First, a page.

Three Companies Innovating For Diabetics

Three Companies Innovating For Diabetics

Imagine you’re looking for a new hot job, something you can brag about at parties. Working to build online communities and social networks? Not bad. Developing new smartphone apps backed by Tim Ferriss, author of The 4-Hour Workweek? Even better. Making gourmet chocolate? Ooh, baby. Developing products and services to help those suffering from diabetes? Umm, well, maybe. Probably not something you would come up with on your own. As reported by the American Diabetes Association, almost 26 million people suffer from diabetes, and that’s just in the United States alone. Worldwide the figured is estimated to be as high as 347 million. It is estimated that approximately 80 million people in the U.S. have prediabetes. The World Health Organization (WHO) has labeled the situation an epidemic. It’s a problem that isn’t going away anytime soon. What if you could get a job building the foremost social network for diabetics to help them access valuable information and find comfort and support? What if you could work on a new smartphone app that assists children to manage their condition? What if you were involved in manufacturing gourmet chocolates that not only tasted good enough for anyone to eat, but were completely safe for diabetics to eat as well? You’d not only be working with something interesting and perhaps cutting edge, you’d be changing lives and doing good in the world. That’s something to brag about. Here are three companies that are doing just these things. Online Community, Diabetic Connect The online community Diabetic Connect is a social network built for persons diagnosed with type 2 diabetes. The website is an initiative of Alliance Health Networks and receives over 1.8 million visitors per month. By providing a forum where diabetics can communica Continue reading >>

Employment Discrimination & Your Rights

Employment Discrimination & Your Rights

What is Diabetes Canada’s position on employment? Diabetes Canada believes that a person with diabetes should be eligible for employment in any occupation for which he or she is individually qualified. In being considered for employment in safety-sensitive positions, a person with diabetes has the right to be assessed for specific job duties on his or her own merits based on reasonable standards applied consistently. Employers have the duty to accommodate employees with diabetes unless the employer can show it to cause undue hardship to the organization. Read the Diabetes Canada's full position statement on employment, including background and rationale. What is workplace discrimination for people living with diabetes? Discrimination can come in many forms. It is possible that an employer may refuse to hire you after an employment medical, limit your job responsibilities or promotions, or fire you. Sometimes an employer might simply not bother to find out what diabetes really involves and take the easy option of employing someone they don’t see as a risk. Examples of discrimination in the workplace: You inquire about applying to be an officer with the city police department and are told they do not hire people with diabetes. After experiencing a hypoglycemic reaction at your workplace, you are terminated from your job. Despite requesting a regularly scheduled morning coffee break to test your blood glucose and eat a snack, your employer makes you work through until lunchtime. After the employment medical, your job offer is rescinded because your have type 1 diabetes. “We do not hire people with diabetes.” “People with diabetes do not meet the medical requirements for this job.” “People with diabetes using insulin are unfit for employment in this job.” It Continue reading >>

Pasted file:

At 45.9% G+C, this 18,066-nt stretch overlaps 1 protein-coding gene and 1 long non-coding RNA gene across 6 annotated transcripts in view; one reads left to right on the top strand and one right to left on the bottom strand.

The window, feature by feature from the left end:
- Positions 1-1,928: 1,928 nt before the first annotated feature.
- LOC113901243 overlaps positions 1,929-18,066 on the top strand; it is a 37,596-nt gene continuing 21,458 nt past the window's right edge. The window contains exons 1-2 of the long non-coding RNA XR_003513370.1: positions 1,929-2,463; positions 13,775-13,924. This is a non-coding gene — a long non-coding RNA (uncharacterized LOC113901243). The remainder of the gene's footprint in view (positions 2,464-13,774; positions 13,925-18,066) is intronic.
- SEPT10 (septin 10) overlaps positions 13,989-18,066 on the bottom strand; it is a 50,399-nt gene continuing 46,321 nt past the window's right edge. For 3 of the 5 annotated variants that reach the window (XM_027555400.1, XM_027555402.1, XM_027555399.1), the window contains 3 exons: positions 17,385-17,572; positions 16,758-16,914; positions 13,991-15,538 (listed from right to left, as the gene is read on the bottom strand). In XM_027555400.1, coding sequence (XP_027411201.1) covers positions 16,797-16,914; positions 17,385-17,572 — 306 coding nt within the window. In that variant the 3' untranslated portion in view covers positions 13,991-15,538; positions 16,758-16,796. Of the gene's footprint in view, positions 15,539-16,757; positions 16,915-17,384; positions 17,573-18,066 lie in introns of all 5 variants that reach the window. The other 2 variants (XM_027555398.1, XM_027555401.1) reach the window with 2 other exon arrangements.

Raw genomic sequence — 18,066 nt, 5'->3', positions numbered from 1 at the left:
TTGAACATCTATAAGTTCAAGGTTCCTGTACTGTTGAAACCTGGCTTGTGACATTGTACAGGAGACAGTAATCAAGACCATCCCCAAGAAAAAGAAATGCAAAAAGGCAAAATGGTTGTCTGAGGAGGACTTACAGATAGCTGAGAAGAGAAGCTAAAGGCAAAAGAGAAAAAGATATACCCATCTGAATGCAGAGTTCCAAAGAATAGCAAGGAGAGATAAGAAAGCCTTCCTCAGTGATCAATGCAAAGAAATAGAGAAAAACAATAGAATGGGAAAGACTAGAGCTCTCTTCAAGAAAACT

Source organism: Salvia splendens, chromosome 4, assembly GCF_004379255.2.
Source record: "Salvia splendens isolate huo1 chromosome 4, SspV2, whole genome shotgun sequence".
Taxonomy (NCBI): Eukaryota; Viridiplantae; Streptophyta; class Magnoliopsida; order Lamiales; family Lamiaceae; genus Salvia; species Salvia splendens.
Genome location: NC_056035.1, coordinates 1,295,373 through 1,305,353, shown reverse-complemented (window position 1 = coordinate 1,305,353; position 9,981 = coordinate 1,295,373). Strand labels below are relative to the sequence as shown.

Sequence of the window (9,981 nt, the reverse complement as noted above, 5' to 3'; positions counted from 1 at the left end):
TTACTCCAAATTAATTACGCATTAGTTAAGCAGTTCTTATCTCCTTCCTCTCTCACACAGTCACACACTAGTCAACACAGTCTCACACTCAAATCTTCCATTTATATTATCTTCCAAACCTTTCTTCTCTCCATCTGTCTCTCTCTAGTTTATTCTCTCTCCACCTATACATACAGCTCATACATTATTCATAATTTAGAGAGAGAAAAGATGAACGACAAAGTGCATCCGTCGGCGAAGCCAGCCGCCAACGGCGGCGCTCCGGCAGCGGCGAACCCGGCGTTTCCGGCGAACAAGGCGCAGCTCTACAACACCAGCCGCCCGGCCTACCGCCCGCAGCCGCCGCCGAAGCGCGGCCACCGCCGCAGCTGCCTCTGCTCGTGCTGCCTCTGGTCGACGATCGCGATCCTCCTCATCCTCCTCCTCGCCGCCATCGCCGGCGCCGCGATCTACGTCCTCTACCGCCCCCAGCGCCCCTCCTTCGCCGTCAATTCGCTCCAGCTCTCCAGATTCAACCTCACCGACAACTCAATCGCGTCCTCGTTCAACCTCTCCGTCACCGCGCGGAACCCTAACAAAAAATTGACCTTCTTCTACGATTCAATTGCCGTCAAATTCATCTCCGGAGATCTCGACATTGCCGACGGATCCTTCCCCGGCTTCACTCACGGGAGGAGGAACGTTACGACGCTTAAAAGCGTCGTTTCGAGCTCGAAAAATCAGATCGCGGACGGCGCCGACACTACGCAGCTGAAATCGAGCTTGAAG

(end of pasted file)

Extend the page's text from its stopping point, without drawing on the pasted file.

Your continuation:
Getting A Job: American Diabetes Association

Getting A Job: American Diabetes Association

If you are in the market for a new job, you may be concerned that your diabetes will stand in the way of getting the job you want. A common question is whether you have to tell potential employers about your diabetesor if you do tell them, how much do you share? You are not usually required to tell employers that you have diabetes. In some professions, there are specific legal rules regarding certification and physical qualification, and you must disclose your diabetes in order to meet the job standards. But for the most part, there is no legal requirement to disclose a disability and the decision whether to tell an employer or potential employer is up to the individual. Keep in mind, however, that anti-discrimination laws only provide protection from discrimination if the employer knows about the disability. Unless your employer has notice of your diabetes, you will not be able to prove that any discriminatory action was because of your disability. Blanket banslaws, regulations or policies that restrict a person from employment simply because of a disabilityare illegal and medically inappropriate because they do not take into consideration the individual's qualifications and abilities. Thanks to advances in law and medicine, there are no longer many jobs that are off-limits to people with diabetes. Commercial drivers who treat their diabetes with insulin are now able to obtain Department of Transportation medical certification through a diabetes exemption program. Fire fighters , police officers, and other law enforcement personnel now have the benefit of guidelines developed by diabetes health care professionals that assess whether the person is able to do the job, rather than automatically disqualify the person on the basis of a diabetes diagnosis. In addition to th Continue reading >>

Diabetes At Work: Healthy Diabetes Control On Shift Jobs